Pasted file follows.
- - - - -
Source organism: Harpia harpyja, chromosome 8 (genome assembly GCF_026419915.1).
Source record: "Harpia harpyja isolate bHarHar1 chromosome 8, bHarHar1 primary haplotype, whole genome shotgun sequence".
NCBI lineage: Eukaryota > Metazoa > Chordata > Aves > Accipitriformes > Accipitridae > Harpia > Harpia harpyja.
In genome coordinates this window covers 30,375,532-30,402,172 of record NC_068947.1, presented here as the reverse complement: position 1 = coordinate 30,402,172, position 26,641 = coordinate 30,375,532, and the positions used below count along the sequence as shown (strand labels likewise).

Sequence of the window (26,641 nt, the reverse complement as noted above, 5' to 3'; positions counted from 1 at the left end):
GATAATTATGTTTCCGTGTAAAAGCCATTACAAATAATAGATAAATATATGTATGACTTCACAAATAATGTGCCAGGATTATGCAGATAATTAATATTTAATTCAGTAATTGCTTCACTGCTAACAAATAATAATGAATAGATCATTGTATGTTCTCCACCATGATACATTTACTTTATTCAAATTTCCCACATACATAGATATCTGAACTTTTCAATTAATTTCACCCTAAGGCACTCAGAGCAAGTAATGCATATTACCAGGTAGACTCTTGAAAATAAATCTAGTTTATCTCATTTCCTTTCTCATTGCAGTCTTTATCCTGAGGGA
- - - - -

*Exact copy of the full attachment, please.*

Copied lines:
Source organism: Harpia harpyja, chromosome 8 (genome assembly GCF_026419915.1).
Source record: "Harpia harpyja isolate bHarHar1 chromosome 8, bHarHar1 primary haplotype, whole genome shotgun sequence".
NCBI lineage: Eukaryota > Metazoa > Chordata > Aves > Accipitriformes > Accipitridae > Harpia > Harpia harpyja.
In genome coordinates this window covers 30,375,532-30,402,172 of record NC_068947.1, presented here as the reverse complement: position 1 = coordinate 30,402,172, position 26,641 = coordinate 30,375,532, and the positions used below count along the sequence as shown (strand labels likewise).

Sequence of the window (26,641 nt, the reverse complement as noted above, 5' to 3'; positions counted from 1 at the left end):
GATAATTATGTTTCCGTGTAAAAGCCATTACAAATAATAGATAAATATATGTATGACTTCACAAATAATGTGCCAGGATTATGCAGATAATTAATATTTAATTCAGTAATTGCTTCACTGCTAACAAATAATAATGAATAGATCATTGTATGTTCTCCACCATGATACATTTACTTTATTCAAATTTCCCACATACATAGATATCTGAACTTTTCAATTAATTTCACCCTAAGGCACTCAGAGCAAGTAATGCATATTACCAGGTAGACTCTTGAAAATAAATCTAGTTTATCTCATTTCCTTTCTCATTGCAGTCTTTATCCTGAGGGA